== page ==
My semi-annual cancer checkup was this month. Although my surgery was three years ago, I still experience a twinge of dread each time I walk into the doors of the Northwestern Memorial Hospital. I flashback to the emotions I felt when the words “unfortunately, Mr. Clark” came out of my doctor’s mouth in 2009.
Though we resist it, suffering is both the means of making disciples and the qualifier of disciplers. Remember what Paul wrote in 2 Corinthians 1:6?
“If we are distressed, it is for your comfort and salvation: if we are comforted, it is for your comfort, which produces in you patient endurance of the same sufferings we suffer.”
The kingdom of God advances through our sufferings. This began with Jesus himself and continues through us.
By evening on the day I had received my cancer diagnosis I was exhausted. I told my friends I just wanted to be alone with the Lord, but later in the evening I received a phone call from a distraught young man whom I had been discipling, Lloyd. Lloyd’s parents had just told him they were separating and he asked if I could come pick him up from work. The last thing I wanted to was drive in city traffic and pick up Lloyd. Lord, of all nights! I thought. You know I love Lloyd but I have enough trouble of my own right now.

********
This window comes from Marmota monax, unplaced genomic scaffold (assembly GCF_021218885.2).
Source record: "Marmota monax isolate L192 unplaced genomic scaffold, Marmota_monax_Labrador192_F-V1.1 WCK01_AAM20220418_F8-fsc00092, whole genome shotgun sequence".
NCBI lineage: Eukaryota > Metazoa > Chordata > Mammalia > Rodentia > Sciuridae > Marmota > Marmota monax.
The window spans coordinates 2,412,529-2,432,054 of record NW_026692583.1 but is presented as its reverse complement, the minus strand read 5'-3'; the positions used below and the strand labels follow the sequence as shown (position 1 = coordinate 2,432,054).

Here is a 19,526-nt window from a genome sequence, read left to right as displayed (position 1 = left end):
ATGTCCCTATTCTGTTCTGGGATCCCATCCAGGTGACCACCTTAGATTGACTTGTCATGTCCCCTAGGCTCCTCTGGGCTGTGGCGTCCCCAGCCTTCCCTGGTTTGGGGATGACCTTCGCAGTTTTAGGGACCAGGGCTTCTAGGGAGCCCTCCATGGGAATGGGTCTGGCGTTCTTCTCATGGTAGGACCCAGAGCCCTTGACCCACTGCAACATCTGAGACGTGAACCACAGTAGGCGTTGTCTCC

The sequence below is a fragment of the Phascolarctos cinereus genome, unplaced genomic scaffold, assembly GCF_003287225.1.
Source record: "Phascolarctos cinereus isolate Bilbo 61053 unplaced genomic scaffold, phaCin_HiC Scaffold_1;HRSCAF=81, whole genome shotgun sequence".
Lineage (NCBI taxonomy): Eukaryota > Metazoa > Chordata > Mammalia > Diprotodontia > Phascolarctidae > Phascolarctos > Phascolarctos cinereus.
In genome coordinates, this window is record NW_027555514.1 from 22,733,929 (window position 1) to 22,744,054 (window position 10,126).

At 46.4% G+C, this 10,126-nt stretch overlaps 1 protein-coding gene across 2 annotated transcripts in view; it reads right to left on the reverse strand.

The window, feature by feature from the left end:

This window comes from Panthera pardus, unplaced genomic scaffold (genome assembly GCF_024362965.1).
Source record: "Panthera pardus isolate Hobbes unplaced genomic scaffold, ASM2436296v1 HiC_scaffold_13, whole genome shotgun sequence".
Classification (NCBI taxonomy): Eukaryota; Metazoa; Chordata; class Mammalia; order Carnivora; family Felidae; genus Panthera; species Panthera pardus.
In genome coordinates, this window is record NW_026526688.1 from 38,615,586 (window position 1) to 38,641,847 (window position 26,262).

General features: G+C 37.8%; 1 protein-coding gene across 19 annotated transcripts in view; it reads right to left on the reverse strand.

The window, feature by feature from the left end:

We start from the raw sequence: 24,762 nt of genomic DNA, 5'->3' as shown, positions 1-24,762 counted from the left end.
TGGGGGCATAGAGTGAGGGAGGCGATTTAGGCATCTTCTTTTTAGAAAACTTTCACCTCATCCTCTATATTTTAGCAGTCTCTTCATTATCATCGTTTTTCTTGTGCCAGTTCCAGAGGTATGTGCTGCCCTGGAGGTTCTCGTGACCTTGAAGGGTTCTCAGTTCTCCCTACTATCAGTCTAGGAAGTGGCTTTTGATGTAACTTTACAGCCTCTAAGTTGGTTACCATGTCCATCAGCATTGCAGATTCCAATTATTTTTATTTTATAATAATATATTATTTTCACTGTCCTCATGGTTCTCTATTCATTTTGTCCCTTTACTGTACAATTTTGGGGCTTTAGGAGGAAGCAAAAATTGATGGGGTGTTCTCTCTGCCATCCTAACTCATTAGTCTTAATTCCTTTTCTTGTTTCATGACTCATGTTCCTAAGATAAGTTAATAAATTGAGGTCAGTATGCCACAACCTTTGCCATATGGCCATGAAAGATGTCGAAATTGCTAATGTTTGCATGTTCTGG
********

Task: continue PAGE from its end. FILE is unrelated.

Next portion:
After some tug-of-war with God, I left and picked up Lloyd. As we rode down Lake Shore Drive together, I listened to his fears and anguish. Rather than resenting Lloyd’s intrusion into my sorrow, I found myself listening to him with a new empathy because of my own heartbreak that day. Looking back I see that evening as spiritually defining moment in Lloyd’s life, as well as in our friendship. And it was the first of many lessons that I would learn through a season of personal suffering. The Lord, in his wisdom, knew exactly when and how to mesh my pain with Lloyd’s (What are the odds that I would be diagnosed with cancer the same day that Lloyd’s parents would separate?).
Suffering and love are inseparable. There are depths of love in my relationship with God and others that I cannot know apart from suffering. I must have the time and then the willingness to make myself available to enter into my disciple’s suffering. Not only does this accessibility serve as a gateway to a loving friendship between us, it also allows him to experience the love of God that is an overflow from my own suffering into his life.
This reminds me of something my grandmother used to say, “God always answers prayers, but sometimes the answer is, ‘no’.” He knows what we need even when, or perhaps especially when, we think we know best.
Sometimes we need to be alone and sad, but sometimes we need to be reminded that no one is alone.
I’m grateful you’re healthy and here.